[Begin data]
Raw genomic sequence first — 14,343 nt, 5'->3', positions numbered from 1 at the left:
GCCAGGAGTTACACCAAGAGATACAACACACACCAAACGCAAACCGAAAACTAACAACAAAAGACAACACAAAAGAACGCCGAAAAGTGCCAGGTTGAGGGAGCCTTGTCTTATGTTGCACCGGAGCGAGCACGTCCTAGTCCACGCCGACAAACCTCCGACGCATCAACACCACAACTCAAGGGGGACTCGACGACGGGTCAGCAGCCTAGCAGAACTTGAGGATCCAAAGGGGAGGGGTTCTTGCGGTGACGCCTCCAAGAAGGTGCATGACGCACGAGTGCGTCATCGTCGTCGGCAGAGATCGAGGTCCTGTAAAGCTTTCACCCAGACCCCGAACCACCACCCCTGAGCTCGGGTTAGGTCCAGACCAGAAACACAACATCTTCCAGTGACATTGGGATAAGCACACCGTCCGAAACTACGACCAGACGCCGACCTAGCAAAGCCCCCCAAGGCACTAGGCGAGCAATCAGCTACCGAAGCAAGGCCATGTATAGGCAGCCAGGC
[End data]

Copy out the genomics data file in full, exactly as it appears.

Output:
Raw genomic sequence first — 14,343 nt, 5'->3', positions numbered from 1 at the left:
GCCAGGAGTTACACCAAGAGATACAACACACACCAAACGCAAACCGAAAACTAACAACAAAAGACAACACAAAAGAACGCCGAAAAGTGCCAGGTTGAGGGAGCCTTGTCTTATGTTGCACCGGAGCGAGCACGTCCTAGTCCACGCCGACAAACCTCCGACGCATCAACACCACAACTCAAGGGGGACTCGACGACGGGTCAGCAGCCTAGCAGAACTTGAGGATCCAAAGGGGAGGGGTTCTTGCGGTGACGCCTCCAAGAAGGTGCATGACGCACGAGTGCGTCATCGTCGTCGGCAGAGATCGAGGTCCTGTAAAGCTTTCACCCAGACCCCGAACCACCACCCCTGAGCTCGGGTTAGGTCCAGACCAGAAACACAACATCTTCCAGTGACATTGGGATAAGCACACCGTCCGAAACTACGACCAGACGCCGACCTAGCAAAGCCCCCCAAGGCACTAGGCGAGCAATCAGCTACCGAAGCAAGGCCATGTATAGGCAGCCAGGC